The Curse of Learned Helplessness (And How to Break It)

May 10, 2024

Learned Helplessness Is Real

We’ve all been there — that friend who can’t seem to do anything without blowing up your phone by messaging you 1,000 times asking for help.

Or that co-worker who always needs you to hold their hand through the most basic tasks (even the ones your already shown them several times).

But these people aren’t stupid. 

In fact, many of them are perfectly intelligent.

So, what gives?

little boy pleading with someone to tie his shoelaces

The problem is learned helplessness, a term derived from a theory first created in the 1960s by psychologist Martin Seligman and Steven Maier through their infamous experiment on dogs. 

Seligman found that after being subjected to inescapable electric shocks, the dogs eventually stopped trying to escape, even when opportunities to do so became available.

They had learned to be helpless.

The same insidious mindset occurs in humans too.

Learned Helplessness In Humans

Before we get going properly, here’s the definition of ‘learned helplessness’ from the Cambridge Dictionary:

Fair enough. 

Learned helplessness manifests in various ways, but it essentially involves someone constantly relying on others to do stuff for them, rather than figuring it out themselves.

It often stems from past experiences where they felt a lack of control over uncontrollable negative events.

However, to be absolutely blunt, it sometimes just stems from people simply not wanting to do things for themselves because it requires too much effort.

Handholding a helpless learner is an easy option in the SHORT-TERM, but eventually the feeling of helplessness seeps into so many aspects of their life that it beats down their self-efficacy and self-esteem, leading to depression and anxiety.

After all, the more helpless people become, the more they feel that their life is beyond their control, and the less they are able to function independently in the world — and that’s a major issue, especially if you’re an adult.

But it’s not ALL their fault. . .

Consequences of Learned Helplessness

Learned helplessness is always a team effort

Sometimes it actually OUR actions lead to learned helplessness, or at least reinforce it.

Think about it: Little Timmy can’t figure out how to tie his shoelaces, so mom does it for him every morning for years.

Fast forward 20 years and you’ve got a grown man who still can’t do something as basic as tie his shoes without his girlfriend’s help!

His mom’s “solution” only reinforced his helpless behavior.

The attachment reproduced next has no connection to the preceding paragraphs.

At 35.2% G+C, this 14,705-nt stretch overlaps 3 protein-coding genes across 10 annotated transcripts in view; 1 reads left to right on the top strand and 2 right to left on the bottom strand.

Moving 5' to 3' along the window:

The same principle applies in schools — we see it all the time in classrooms. 

Little kids learn that if they pester the teacher enough or wait long enough, they’ll come over and give them the answers or walk them through it step-by-step.

So, they don’t even TRY to work through the problems on their own because. . . well, why bother? Right?

There’s nothing wrong in scaffolding children’s learning — or adults’ learning for that matter — but simply doing EVERYTHING for people doesn’t help them in the long-run.

Instead, we create big babies who are completely incapable of doing anything independently.

It’s like Seligman’s and Maier’s experiment where the dogs that were first exposed to inescapable shocks later didn’t even try the lever that controlled the shock, even when it became available.

Have YOU ever been guilty of enabling this mindset in someone else?

I know I have with certain relationships, and in my own classrooms.

Let’s be honest: Sometimes it’s just a hell of a lot easier to do something FOR someone rather than spend your precious time and energy getting them to do it themselves. . .

Overcoming Learned Helplessness

Washing machine with glowing cryptic symbols and a glowing question mark in the middle

The solution?

As much as it sucks, you have to let them fail.

Let Timmy go to school with his shoes untied and suffer the embarrassment of the teacher calling him out.

Let your friend struggle through figuring out how to scan and email a document without handholding them.

Allow your teenager to fumble through doing their own laundry — give them the opportunity to parade around wearing shrunken clothes and looking like they raided a toddler’s overstuffed dress-up trunk until they finally succumb and consult those mystical hieroglyphics known as “laundry symbols.”

It WILL be painful at first.

They’ll complain and guilt trip you about not helping.

But in the long-run, you’ll be helping them break the seriously poisonous cycle of learned helplessness.

Learned Helplessness vs Learned Optimism

Instead of relying on you as a crutch, they’ll be forced to develop problem-solving skills and start taking responsibility for their own life.

By compassionately resisting the urge to enable their learned helplessness, you nurture the possibility for them to cultivate learned optimism — the empowering belief that their actions can improve their circumstances.

The truth is, playing the bad cop and dishing out tough love is going to be tough for both of you at first.

But remember: By forcing them to help themselves, you’re gifting them the invaluable skills of self-assurance, self-belief, resilience and grit to boldly confront life’s obstacles, rather than crumbling like a stale cookie under the slightest pressure.

THAT is what will ultimately help them fulfil their potential and in doing so finally be happy

Because that’s all they really want. 

And who knows, one day they may actually thank you for it.


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